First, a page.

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        North Dakota | Activity 2.1: Louisiana Purchase Debate

        Students read information and excerpts from primary sources about the Louisiana Purchase and create arguments “for” or “against” the purchase. Students engage in a debate about the Louisiana Purchase.

        Lesson Summary

        Students read information and excerpts from primary sources about the Louisiana Purchase and create arguments “for” or “against” the purchase. Students engage in a debate about the Louisiana Purchase.

        This lesson is part of Great States | North Dakota Unit 2: Geography & Climate, an exploration of how physical geography impacts human life and how human life impacts physical geography.


        Time Allotment

        30 minutes

        Learning Objectives


        4.2: Students understand important historical events. 

        4.2.4: Use chronological order and sequence to describe the cause-and-effect relationships of historical events and periods in North Dakota (e.g., how the railroads led to settlements in the state)

        4.2.8: Explain the significance of the Lewis and Clark expeditions (e.g., Corps of Discovery, Sacagawea) in North Dakota history





        1. Discuss the Louisiana Purchase as a class. Explain that it was one of the biggest land deals in history. In 1803, the United States purchased 828,000 square miles of land (530 million acres) from France, including a majority of the land that is North Dakota today. Project the image Louisiana Purchase/Missouri Territory, so students can see the vast amounts of land acquired.

        2. Divide students into two groups. Assign one group to create arguments for the Louisiana Purchase and one to create arguments against the Louisiana Purchase. Ask each group to take notes on their positions as they read and learn about the Louisiana Purchase.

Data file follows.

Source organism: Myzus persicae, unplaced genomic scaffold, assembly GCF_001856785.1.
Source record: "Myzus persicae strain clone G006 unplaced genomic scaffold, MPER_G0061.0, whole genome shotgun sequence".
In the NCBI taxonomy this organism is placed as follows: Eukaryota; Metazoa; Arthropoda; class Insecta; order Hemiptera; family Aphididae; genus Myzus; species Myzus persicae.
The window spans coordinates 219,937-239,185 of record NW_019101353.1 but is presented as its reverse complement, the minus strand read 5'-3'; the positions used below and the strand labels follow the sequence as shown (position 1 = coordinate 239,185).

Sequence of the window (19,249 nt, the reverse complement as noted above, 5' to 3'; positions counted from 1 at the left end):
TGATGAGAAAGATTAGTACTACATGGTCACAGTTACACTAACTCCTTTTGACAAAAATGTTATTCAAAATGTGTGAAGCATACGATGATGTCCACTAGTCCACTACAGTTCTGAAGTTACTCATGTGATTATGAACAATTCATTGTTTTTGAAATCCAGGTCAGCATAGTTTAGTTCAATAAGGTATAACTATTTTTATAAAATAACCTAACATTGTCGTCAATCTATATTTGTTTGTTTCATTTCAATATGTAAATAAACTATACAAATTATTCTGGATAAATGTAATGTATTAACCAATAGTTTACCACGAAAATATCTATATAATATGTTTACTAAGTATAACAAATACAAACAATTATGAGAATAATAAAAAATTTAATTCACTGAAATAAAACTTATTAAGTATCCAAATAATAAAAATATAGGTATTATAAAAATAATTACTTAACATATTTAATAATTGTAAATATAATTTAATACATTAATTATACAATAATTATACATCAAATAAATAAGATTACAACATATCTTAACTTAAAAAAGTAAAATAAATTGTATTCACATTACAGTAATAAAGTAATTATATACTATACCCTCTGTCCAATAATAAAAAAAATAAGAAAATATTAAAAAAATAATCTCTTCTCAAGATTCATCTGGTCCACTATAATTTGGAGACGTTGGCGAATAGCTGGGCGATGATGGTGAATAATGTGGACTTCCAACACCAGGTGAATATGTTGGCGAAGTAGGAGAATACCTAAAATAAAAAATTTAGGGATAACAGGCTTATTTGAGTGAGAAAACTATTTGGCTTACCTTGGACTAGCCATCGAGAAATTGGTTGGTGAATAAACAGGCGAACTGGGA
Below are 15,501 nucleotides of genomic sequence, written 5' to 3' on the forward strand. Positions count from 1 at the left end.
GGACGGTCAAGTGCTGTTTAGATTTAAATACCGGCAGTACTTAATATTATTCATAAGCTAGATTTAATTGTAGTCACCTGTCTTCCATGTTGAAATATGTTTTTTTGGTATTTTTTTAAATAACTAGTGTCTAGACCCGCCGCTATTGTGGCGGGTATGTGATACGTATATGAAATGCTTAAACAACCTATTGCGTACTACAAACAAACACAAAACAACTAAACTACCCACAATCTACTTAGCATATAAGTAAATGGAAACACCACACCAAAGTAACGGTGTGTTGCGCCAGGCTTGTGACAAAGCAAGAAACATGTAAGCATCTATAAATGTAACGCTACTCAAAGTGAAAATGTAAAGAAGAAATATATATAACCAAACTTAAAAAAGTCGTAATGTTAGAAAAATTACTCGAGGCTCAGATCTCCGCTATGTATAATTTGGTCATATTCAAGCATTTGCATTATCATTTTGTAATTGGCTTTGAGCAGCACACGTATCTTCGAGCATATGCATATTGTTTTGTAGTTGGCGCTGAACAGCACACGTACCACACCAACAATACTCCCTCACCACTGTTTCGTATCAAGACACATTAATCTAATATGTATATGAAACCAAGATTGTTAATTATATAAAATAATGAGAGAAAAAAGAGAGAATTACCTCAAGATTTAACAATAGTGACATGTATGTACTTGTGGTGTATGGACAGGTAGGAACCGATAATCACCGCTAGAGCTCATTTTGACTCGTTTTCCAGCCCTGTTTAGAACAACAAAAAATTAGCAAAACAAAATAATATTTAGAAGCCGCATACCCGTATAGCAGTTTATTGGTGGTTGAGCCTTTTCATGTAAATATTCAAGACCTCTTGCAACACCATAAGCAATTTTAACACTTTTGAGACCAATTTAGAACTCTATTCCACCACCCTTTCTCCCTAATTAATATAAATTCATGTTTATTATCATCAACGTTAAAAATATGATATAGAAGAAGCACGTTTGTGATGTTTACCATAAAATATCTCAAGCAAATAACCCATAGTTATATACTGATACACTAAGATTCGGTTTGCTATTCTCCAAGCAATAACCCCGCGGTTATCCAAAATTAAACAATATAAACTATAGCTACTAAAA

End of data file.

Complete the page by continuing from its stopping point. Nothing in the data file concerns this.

3. Provide the handouts as source material for students: Excerpts from the Louisiana Purchase Treaty and Thomas Jefferson's Secret Letter to Congress. Read the excerpts aloud in class. Review the vocabulary lists with students and go over any words that are unfamiliar to them.

        4. Discuss additional points about the Louisiana Purchase. Mention that despite the fact that the US Constitution does not mention anything about purchasing land, Thomas Jefferson convinced Congress to commit to the Louisiana Purchase, which doubled the size of our country at the time. This revolutionary land deal extended our borders and helped the United States expand westward to become the country we know today. Talk about the potential downfalls of such a large land acquisition: could be difficult to enforce laws, could lose existing settlers in the east as they moved out west. Drawbacks that were discussed at the time: the United States did not want to spend the money; many did not feel that it was worth going into debt for the land.